From The Straits Times    |



“Save more money” is probably your new year’s resolutions list every year. But this year, we’re going to help you attain it.

The key is to come up with very specific, easy-to-satisfy resolutions (transfer $x to a savings account at the beginning of every month) is a lot more effective than inventing a big, vague one you have no idea how to fulfil (like “become a billionaire”).

So here are five simple things you should commit to doing in 2018 that will put you in better financial health.


Cancel credit cards you no longer use

The world of credit cards is a fickle one. One day, your favourite credit card is rewarding you with 8% cashback on everything you could possibly buy. The next day, they’ve revamped their entire benefits programme, slapped on a minimum spending requirement that’s more than you earn in a month, and the card is now even less useful than those coasters you received from your Secret Santa at the office.

If a card no longer serves your purposes, cancel it immediately. You might think there’s no harm in letting it lie innocuously in your wallet. But the longer you let that piece of plastic stick around, the more likely you are to get charged annual fees unknowingly (and even pay them, if you’re paying by Interbank GIRO) or fall prey to credit card fraud.


Search for new credit cards to sign up for


Just as your formerly favourie credit cards may no longer be useful to you, new ones will have been released or modified, and might now be perfect for your current spending habits.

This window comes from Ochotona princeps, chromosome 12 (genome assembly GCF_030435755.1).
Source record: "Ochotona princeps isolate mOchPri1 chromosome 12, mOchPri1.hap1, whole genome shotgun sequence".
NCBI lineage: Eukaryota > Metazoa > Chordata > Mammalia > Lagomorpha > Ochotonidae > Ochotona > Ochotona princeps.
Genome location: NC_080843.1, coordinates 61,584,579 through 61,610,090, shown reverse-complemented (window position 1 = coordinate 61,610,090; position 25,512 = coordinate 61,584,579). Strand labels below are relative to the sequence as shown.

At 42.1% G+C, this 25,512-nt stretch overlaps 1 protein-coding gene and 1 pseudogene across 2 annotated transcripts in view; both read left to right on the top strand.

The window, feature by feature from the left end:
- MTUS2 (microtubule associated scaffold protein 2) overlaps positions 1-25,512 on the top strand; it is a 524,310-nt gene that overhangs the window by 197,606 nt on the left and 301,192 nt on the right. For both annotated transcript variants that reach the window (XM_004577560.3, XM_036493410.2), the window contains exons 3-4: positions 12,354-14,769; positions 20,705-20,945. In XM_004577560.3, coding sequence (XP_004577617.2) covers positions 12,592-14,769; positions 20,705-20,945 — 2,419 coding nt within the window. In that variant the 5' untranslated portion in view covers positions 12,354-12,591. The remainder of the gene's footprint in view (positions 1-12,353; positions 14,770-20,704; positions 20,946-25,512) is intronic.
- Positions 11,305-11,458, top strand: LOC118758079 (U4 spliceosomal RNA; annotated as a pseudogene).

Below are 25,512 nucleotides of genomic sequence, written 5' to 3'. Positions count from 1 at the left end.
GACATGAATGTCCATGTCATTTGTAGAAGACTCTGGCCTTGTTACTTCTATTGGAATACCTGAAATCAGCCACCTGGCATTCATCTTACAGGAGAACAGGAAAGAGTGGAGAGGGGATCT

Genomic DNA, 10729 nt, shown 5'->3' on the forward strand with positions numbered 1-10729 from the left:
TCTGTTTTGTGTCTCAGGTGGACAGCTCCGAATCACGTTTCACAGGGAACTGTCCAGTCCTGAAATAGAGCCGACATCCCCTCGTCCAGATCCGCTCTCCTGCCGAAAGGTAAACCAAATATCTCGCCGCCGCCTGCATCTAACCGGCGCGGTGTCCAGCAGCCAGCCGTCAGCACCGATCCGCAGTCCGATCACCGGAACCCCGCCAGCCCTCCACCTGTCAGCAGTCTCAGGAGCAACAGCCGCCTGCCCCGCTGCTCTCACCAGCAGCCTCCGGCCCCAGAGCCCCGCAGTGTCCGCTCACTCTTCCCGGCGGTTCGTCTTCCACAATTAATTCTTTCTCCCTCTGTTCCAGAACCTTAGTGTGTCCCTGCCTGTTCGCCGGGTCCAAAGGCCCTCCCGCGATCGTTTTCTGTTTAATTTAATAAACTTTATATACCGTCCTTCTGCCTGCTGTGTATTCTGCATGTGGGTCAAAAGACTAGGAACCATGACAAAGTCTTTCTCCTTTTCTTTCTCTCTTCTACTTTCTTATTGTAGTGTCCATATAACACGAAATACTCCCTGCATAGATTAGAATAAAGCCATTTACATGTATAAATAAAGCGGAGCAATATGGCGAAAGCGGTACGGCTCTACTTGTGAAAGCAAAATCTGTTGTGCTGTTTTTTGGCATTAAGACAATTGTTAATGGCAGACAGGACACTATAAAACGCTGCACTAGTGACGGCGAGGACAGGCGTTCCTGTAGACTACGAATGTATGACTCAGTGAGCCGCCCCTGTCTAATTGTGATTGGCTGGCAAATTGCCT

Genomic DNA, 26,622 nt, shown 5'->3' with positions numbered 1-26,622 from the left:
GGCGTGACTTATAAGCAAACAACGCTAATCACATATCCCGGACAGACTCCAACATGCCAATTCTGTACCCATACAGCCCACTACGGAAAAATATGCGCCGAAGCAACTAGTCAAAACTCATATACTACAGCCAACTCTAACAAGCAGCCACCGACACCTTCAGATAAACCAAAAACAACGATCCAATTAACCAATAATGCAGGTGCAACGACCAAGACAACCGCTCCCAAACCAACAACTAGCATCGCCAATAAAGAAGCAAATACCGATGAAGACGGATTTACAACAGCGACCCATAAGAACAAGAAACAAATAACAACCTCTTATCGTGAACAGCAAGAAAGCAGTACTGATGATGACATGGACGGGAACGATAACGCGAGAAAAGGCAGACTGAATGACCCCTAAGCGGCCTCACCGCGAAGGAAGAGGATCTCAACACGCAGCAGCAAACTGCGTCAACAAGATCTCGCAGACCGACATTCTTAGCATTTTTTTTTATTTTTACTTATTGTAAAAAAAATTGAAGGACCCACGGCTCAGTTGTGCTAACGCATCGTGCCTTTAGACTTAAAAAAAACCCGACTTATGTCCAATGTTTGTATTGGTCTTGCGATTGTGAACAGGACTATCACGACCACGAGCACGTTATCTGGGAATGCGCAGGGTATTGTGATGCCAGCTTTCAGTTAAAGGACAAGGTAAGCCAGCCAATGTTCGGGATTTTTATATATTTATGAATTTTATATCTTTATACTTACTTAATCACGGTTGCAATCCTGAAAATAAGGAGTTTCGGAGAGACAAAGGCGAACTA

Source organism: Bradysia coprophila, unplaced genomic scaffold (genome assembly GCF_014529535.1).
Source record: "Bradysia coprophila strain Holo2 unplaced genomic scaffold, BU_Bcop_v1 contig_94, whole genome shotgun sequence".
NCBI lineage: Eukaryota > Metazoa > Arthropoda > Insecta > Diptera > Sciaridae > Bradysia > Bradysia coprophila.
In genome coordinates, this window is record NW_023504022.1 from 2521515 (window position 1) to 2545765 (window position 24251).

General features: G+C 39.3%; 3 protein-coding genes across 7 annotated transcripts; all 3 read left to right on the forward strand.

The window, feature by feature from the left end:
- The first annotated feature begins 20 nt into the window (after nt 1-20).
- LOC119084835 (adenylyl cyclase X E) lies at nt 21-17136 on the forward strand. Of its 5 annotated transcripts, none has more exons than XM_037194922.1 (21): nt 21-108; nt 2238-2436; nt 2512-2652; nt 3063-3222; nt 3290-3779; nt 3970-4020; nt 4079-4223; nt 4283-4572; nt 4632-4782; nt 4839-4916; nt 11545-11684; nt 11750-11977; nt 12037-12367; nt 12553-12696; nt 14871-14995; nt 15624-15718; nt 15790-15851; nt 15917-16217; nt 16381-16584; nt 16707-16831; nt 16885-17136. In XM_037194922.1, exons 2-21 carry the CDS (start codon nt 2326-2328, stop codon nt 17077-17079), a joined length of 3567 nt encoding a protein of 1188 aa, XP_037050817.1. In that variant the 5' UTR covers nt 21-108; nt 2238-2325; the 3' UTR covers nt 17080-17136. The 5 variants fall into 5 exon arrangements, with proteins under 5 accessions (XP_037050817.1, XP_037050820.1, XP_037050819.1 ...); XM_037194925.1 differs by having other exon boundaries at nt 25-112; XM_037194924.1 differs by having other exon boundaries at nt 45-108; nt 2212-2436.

The New Year is a great time to retire those cards you no longer use, and sign up for news ones that are going to be your go-to cards for 2018.

READ MORE: Her World Credit Card Awards 2017: These are our top 10 picks for every lifestyle choice


Check that you’re properly insured

If you’ve already got some form of insurance, you probably bought your policies years ago. In 2018, it’s time to review your insurance policies to see if they’re still serving you well, and to make sure you’re adequately insured based on where you are in life right now.

For instance, as a young working adult, you might already have purchased medical insurance. But if you are now slightly less young, married and expecting your first child, you should definitely be considering life insurance as well.

READ MORE: Don’t have a critical illness plan because you don’t think you need it? Think again


Check if it’s time to refinance your home loan


If it’s been a few years since you signed up for your home loan, it’s likely your interest rate is no longer very competitive. Refinancing your home loan means switching to a loan with a more attractive interest rate, thereby saving you money.

Will 2018 will be the year you should refinance your home loan? 

READ MORE: Loan repayment calculators


Consolidate your bank accounts


Over the years, you might have opened various bank accounts and later abandoned them, leaving a bit of money in each so you wouldn’t have to pay fall-below fees.

This year, it’s time to consolidate all your bank accounts. That means you’ll be withdrawing the cash in all the accounts you no longer wish to keep, closing those accounts and depositing the money in the one(s) you want to continue using.

But which bank account should you be using? For the bulk of your cash savings, it’s a good idea to look for a high interest savings account that rewards you a bit more for storing your cash in there.

If this is not an account you should be withdrawing money from (some high interest savings accounts will reward you more handsomely if you don’t make withdrawals), you’ll want to maintain a second account that offers access to a decent distribution of ATM machines.


This article was originally published on Moneysmart.